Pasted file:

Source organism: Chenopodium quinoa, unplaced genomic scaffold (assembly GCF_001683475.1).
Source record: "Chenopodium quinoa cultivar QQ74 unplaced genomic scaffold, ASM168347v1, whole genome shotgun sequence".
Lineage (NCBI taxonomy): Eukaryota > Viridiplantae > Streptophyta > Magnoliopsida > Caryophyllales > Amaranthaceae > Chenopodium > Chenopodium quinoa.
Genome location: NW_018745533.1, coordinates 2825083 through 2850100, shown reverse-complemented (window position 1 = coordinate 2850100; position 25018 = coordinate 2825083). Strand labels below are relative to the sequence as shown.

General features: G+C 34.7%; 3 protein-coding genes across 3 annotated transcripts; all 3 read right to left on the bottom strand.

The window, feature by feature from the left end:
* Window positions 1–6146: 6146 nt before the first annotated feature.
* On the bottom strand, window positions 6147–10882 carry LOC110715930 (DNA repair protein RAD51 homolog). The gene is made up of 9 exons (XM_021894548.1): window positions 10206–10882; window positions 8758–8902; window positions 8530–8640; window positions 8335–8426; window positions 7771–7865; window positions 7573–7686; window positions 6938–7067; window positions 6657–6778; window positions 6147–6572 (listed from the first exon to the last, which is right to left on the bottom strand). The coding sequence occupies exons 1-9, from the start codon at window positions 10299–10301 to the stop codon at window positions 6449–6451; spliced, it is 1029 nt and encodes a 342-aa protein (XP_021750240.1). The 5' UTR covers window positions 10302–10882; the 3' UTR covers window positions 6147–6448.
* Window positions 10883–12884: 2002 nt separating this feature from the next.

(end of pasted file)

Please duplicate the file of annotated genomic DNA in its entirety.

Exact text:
Source organism: Chenopodium quinoa, unplaced genomic scaffold (assembly GCF_001683475.1).
Source record: "Chenopodium quinoa cultivar QQ74 unplaced genomic scaffold, ASM168347v1, whole genome shotgun sequence".
Lineage (NCBI taxonomy): Eukaryota > Viridiplantae > Streptophyta > Magnoliopsida > Caryophyllales > Amaranthaceae > Chenopodium > Chenopodium quinoa.
Genome location: NW_018745533.1, coordinates 2825083 through 2850100, shown reverse-complemented (window position 1 = coordinate 2850100; position 25018 = coordinate 2825083). Strand labels below are relative to the sequence as shown.

General features: G+C 34.7%; 3 protein-coding genes across 3 annotated transcripts; all 3 read right to left on the bottom strand.

The window, feature by feature from the left end:
* Window positions 1–6146: 6146 nt before the first annotated feature.
* On the bottom strand, window positions 6147–10882 carry LOC110715930 (DNA repair protein RAD51 homolog). The gene is made up of 9 exons (XM_021894548.1): window positions 10206–10882; window positions 8758–8902; window positions 8530–8640; window positions 8335–8426; window positions 7771–7865; window positions 7573–7686; window positions 6938–7067; window positions 6657–6778; window positions 6147–6572 (listed from the first exon to the last, which is right to left on the bottom strand). The coding sequence occupies exons 1-9, from the start codon at window positions 10299–10301 to the stop codon at window positions 6449–6451; spliced, it is 1029 nt and encodes a 342-aa protein (XP_021750240.1). The 5' UTR covers window positions 10302–10882; the 3' UTR covers window positions 6147–6448.
* Window positions 10883–12884: 2002 nt separating this feature from the next.